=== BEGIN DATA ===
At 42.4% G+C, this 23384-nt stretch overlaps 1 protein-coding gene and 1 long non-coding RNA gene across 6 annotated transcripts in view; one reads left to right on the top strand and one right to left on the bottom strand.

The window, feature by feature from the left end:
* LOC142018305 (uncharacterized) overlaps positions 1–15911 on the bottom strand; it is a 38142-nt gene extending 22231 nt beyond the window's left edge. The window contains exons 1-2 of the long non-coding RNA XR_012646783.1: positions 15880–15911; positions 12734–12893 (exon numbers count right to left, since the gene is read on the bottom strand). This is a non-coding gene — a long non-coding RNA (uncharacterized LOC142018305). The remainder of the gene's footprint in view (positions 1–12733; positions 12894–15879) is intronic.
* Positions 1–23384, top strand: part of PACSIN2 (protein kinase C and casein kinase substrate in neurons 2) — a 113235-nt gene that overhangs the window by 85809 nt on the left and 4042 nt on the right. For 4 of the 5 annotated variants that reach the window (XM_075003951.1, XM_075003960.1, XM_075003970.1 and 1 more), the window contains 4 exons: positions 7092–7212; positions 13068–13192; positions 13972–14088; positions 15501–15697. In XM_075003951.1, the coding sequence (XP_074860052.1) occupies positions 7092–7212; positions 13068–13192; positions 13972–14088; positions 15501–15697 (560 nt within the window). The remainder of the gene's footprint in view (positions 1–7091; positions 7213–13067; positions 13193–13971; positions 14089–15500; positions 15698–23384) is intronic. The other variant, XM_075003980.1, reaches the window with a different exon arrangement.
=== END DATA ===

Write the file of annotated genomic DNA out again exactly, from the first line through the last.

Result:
At 42.4% G+C, this 23384-nt stretch overlaps 1 protein-coding gene and 1 long non-coding RNA gene across 6 annotated transcripts in view; one reads left to right on the top strand and one right to left on the bottom strand.

The window, feature by feature from the left end:
* LOC142018305 (uncharacterized) overlaps positions 1–15911 on the bottom strand; it is a 38142-nt gene extending 22231 nt beyond the window's left edge. The window contains exons 1-2 of the long non-coding RNA XR_012646783.1: positions 15880–15911; positions 12734–12893 (exon numbers count right to left, since the gene is read on the bottom strand). This is a non-coding gene — a long non-coding RNA (uncharacterized LOC142018305). The remainder of the gene's footprint in view (positions 1–12733; positions 12894–15879) is intronic.
* Positions 1–23384, top strand: part of PACSIN2 (protein kinase C and casein kinase substrate in neurons 2) — a 113235-nt gene that overhangs the window by 85809 nt on the left and 4042 nt on the right. For 4 of the 5 annotated variants that reach the window (XM_075003951.1, XM_075003960.1, XM_075003970.1 and 1 more), the window contains 4 exons: positions 7092–7212; positions 13068–13192; positions 13972–14088; positions 15501–15697. In XM_075003951.1, the coding sequence (XP_074860052.1) occupies positions 7092–7212; positions 13068–13192; positions 13972–14088; positions 15501–15697 (560 nt within the window). The remainder of the gene's footprint in view (positions 1–7091; positions 7213–13067; positions 13193–13971; positions 14089–15500; positions 15698–23384) is intronic. The other variant, XM_075003980.1, reaches the window with a different exon arrangement.